How Breastfeeding Benefits Add Up

Mothers who breastfeed past a year often talk of the emotional benefits gained: the comfort and security it gives their little ones, the ease it brings to naptimes and bedtimes, and the opportunities it offers to relax and tune in to each other during a hectic day.

At this point, you and your baby have formed a solid bond, a healthy starting point from which your baby can experiment with his growing independence. Together you can work on the weaning process, progressing gradually at a pace that he can handle.

  • If your baby nurses until she outgrows the need, you can feel confident that you have met your baby's physical and emotional needs in the healthiest and most natural way possible. As long as you nurse, your milk continues to provide antibodies and other protective substances that make illnesses milder and easier to handle. In fact, families of nursing toddlers often find that their medical bills are lower for years to come. The World Health Organization encourages breastfeeding through toddlerhood.<.

    Children who were nursed long-term tend to be secure. Nursing can help you and your child through the tears, tantrums, and tumbles of toddlerhood. Don't worry that your child will nurse forever. All children eventually wean no matter what you do, and there are more nursing toddlers around than you might guess.

  • Whether you breastfeed for days, weeks, months, or years, both you and your baby will enjoy many benefits. Some mothers hesitate to begin breastfeeding if they know they will not be nursing for very long. But even one nursing at the breast is of value to you and your baby.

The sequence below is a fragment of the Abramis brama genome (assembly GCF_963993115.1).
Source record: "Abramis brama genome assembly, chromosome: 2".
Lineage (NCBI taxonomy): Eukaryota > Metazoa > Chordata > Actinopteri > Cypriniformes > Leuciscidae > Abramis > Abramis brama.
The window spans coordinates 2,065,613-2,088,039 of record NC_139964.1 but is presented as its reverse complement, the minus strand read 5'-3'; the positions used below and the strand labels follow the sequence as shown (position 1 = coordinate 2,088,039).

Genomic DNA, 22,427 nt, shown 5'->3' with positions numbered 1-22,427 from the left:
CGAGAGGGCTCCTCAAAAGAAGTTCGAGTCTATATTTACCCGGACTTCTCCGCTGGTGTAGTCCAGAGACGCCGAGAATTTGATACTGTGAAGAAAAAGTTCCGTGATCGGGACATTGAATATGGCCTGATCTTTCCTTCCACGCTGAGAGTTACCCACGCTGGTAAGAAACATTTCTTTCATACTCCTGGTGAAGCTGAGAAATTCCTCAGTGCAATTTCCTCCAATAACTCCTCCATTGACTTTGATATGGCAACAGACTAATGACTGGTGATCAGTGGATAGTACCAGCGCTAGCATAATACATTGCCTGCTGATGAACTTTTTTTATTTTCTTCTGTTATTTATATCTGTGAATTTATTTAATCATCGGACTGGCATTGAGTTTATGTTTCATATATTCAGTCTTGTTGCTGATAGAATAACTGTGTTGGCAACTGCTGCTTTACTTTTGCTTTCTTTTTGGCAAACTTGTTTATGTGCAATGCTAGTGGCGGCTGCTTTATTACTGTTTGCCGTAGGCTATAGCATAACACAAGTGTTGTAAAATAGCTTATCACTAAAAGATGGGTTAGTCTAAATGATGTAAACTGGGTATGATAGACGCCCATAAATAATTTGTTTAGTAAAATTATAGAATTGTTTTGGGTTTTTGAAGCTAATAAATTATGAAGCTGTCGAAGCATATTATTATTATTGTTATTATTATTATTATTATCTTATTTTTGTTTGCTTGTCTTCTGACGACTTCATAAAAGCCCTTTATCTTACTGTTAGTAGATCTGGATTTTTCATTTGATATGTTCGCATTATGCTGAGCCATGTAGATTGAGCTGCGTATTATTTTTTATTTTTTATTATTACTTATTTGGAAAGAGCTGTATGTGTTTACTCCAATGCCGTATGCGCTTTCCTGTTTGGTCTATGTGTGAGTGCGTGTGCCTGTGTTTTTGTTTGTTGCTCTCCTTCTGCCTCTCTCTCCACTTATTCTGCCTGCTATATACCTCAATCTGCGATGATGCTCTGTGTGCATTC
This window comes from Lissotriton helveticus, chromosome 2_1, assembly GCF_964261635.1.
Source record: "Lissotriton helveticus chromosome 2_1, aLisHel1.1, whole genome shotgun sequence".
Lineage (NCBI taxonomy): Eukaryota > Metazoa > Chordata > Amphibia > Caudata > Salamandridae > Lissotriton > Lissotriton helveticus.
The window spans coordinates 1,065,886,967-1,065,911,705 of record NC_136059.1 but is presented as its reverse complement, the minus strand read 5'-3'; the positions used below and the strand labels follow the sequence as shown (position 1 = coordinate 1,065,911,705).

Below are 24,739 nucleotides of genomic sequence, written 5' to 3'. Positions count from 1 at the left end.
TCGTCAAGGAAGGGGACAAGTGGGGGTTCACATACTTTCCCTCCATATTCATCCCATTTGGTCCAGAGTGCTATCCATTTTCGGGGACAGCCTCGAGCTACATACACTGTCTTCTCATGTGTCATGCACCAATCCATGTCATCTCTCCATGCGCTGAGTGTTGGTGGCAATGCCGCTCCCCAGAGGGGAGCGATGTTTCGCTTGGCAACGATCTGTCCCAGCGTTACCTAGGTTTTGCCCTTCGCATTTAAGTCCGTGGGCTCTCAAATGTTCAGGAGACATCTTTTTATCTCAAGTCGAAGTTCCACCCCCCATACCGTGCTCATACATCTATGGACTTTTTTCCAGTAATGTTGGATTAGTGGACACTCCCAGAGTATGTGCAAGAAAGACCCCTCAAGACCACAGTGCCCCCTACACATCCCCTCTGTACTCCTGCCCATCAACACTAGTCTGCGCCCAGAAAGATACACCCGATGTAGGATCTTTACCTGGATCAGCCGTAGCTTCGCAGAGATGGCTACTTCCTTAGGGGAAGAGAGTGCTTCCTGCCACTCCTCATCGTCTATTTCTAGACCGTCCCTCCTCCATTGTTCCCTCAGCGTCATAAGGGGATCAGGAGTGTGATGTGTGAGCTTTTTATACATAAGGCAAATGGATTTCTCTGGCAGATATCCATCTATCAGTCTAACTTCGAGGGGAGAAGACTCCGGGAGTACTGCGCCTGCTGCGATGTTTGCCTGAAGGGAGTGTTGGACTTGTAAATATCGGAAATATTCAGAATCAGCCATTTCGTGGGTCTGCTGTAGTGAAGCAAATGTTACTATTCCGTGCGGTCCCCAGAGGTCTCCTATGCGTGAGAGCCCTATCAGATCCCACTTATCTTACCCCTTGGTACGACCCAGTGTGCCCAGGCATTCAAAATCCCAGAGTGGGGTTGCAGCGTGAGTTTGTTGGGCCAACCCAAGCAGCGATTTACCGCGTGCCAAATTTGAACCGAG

Nancy Mohrbacher, IBCLC, is an accredited La Leche League leader and international board-certified lactation consultant. She is the mom of three boys that each nursed more than a year. Nancy is known internationally for her expertise on breastfeeding. Her books, articles, and pamphlets are used by doctors, nurses, lactation consultants, lay breastfeeding counselors and public health workersDoctors, nurses, lactation consultants, lay breastfeeding counselors and public health workers use her books, articles, and pamphlets. The Breastfeeding Answer Book (1997), which she co-authored with Julie Stock, is a comprehensive research-based counseling guide that is also used to train lactation educators. You can see more of her articles at her website, The Art of Breastfeeding.

    Article republished by Pregnancy.org, LLC with permission from author. Originally published in 11/93, Baby Talk magazine.